The Indian packaging industry, currently pegged at $25 billion, is growing at a rate of 15 per cent per annum and is set to touch $30 billion to 35 billion mark by 2020, a top central government official said and called for matching global standards in the sector.
Keeping in mind the growth of this key industry and India’s potential to boost exports, the government is forming an expert committee to study packaging standards required to be met in a highly competitive global market, said Inder Jit Singh, Additional Secretary, Ministry of Commerce & Industry.
He was addressing the “Asian Packaging Congress 2016″ here yesterday.
The panel would comprise members from the industry and exporters who would sit together and review packagingquality. This would help India in maintaining international standards in packaging products and also boost exports, he said.
“The packaging standards must match with the rest of the world or the western world so that we are able to compete with them or rather exceed their standards and for this purpose a committee is being formed by the India government,” Singh told delegates at the congress drawn from countries like Sri Lanka, Bangladesh, Singapore, Turkey, Japan and Thailand.
Packaging helps in enhancing the value and life span of a product and thus it is very important to adopt highpackaging standards both in domestic and export markets, the IAS officer said.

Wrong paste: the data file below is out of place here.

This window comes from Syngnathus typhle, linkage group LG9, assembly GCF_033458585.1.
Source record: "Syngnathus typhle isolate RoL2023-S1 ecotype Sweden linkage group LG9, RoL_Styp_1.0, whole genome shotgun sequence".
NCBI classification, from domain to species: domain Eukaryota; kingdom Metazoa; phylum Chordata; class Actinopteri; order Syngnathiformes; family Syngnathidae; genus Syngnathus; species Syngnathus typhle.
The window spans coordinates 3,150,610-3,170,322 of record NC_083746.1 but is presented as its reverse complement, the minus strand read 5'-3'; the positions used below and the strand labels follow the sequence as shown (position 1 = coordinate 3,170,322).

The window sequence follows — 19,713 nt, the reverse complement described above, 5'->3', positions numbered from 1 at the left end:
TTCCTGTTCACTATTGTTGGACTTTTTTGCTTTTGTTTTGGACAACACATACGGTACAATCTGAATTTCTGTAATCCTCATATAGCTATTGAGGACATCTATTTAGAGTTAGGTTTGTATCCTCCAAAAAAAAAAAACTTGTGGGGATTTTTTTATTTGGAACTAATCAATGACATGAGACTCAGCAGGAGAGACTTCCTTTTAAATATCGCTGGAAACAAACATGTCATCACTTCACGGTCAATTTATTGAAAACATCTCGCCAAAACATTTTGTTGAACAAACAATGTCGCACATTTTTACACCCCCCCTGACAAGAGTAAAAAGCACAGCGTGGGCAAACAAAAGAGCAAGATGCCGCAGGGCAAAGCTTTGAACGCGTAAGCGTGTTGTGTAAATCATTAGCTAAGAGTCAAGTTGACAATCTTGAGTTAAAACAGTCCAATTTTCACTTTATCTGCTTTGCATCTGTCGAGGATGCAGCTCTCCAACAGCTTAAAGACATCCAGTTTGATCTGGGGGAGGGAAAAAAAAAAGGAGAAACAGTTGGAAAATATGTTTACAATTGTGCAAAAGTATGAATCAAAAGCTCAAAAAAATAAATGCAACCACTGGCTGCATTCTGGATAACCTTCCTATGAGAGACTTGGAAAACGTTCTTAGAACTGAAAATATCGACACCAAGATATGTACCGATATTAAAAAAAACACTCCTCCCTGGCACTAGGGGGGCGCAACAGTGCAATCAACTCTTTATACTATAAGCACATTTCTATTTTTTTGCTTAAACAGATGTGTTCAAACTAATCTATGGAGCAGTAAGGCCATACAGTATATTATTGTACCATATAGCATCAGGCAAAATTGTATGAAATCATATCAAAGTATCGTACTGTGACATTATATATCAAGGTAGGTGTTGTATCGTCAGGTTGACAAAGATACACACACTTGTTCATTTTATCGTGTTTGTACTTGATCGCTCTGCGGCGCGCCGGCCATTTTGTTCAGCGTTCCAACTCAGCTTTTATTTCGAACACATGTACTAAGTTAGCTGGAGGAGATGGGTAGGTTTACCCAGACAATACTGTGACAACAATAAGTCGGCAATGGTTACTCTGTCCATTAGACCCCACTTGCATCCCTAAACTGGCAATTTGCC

The packaging industry, now pegged at $25 billion, is growing at a rate of 15 per cent per annum and is set to touch $30 billion to 35 billion mark by 2020, he said.
The consumers cannot make out what quality standards have been set by manufacturers but under the domestic laws it has become mandatory to indicate such grades on products when they are being packaged for sale in the market, Singh said.
Singh said 55 per cent of the Indian export market was regulated where nothing much needs to be done in packaging as importers lay down the specific standards that are required to be adopted while packing products.
However, for the rest of 45 per cent unregulated export area, the country needs to have its ownpackaging standard which would stand out in a competitive global market, Singh added.
Singh and other speakers at the congress said currently some packaging material is imported by India. Time has come when such packaging material should be made in India which is trying to make its mark in the international market.
“India is very strong in terms of materials used in packaging of goods. There are about 22,000packaging industries who are involved in manufacturing material. The Indian packaging industry is growing in a big way,” said M M Sharma, Professor Emeritus, Institute of Chemical Technology, Mumbai.
“However, we are little behind China in comparison to machinery packaging. Germany and Italyare pioneers in machinery packaging,” he added.
The congress, organised jointly by Indian Institute of Packaging (IIP) and Asian PackagingFederation, explored the latest developments in strategies, techniques and technologies ofpackaging materials, machineries and systems which have impact in shaping modern-day life style of people.
In his address, N C Saha, Director of IIP, said the contemporary packaging trends and techniques have indeed become the lifeline of modern-day lifestyle. The growing economies of the developing countries in Asia demand expert packaging knowledge and skills to fulfil the need of value addition into the product.